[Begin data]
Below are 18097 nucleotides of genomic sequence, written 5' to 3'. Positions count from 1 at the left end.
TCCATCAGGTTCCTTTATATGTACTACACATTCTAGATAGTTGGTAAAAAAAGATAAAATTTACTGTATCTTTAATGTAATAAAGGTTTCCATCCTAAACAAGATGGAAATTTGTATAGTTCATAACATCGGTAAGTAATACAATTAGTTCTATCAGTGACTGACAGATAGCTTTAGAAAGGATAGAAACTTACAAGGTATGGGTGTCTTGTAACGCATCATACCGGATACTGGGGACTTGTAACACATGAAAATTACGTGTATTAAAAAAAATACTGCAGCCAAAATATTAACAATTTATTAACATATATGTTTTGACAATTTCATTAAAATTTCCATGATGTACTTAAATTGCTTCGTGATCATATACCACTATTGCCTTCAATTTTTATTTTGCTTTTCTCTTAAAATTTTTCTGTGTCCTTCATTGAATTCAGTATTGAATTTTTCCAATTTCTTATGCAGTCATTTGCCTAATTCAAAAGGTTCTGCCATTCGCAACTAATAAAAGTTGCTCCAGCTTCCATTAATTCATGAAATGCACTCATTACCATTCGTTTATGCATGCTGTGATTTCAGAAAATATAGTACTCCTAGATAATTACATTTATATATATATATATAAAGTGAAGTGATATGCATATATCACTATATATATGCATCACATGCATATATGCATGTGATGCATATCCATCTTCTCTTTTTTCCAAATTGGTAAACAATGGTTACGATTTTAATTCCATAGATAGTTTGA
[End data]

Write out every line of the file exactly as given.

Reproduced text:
Below are 18097 nucleotides of genomic sequence, written 5' to 3'. Positions count from 1 at the left end.
TCCATCAGGTTCCTTTATATGTACTACACATTCTAGATAGTTGGTAAAAAAAGATAAAATTTACTGTATCTTTAATGTAATAAAGGTTTCCATCCTAAACAAGATGGAAATTTGTATAGTTCATAACATCGGTAAGTAATACAATTAGTTCTATCAGTGACTGACAGATAGCTTTAGAAAGGATAGAAACTTACAAGGTATGGGTGTCTTGTAACGCATCATACCGGATACTGGGGACTTGTAACACATGAAAATTACGTGTATTAAAAAAAATACTGCAGCCAAAATATTAACAATTTATTAACATATATGTTTTGACAATTTCATTAAAATTTCCATGATGTACTTAAATTGCTTCGTGATCATATACCACTATTGCCTTCAATTTTTATTTTGCTTTTCTCTTAAAATTTTTCTGTGTCCTTCATTGAATTCAGTATTGAATTTTTCCAATTTCTTATGCAGTCATTTGCCTAATTCAAAAGGTTCTGCCATTCGCAACTAATAAAAGTTGCTCCAGCTTCCATTAATTCATGAAATGCACTCATTACCATTCGTTTATGCATGCTGTGATTTCAGAAAATATAGTACTCCTAGATAATTACATTTATATATATATATATAAAGTGAAGTGATATGCATATATCACTATATATATGCATCACATGCATATATGCATGTGATGCATATCCATCTTCTCTTTTTTCCAAATTGGTAAACAATGGTTACGATTTTAATTCCATAGATAGTTTGA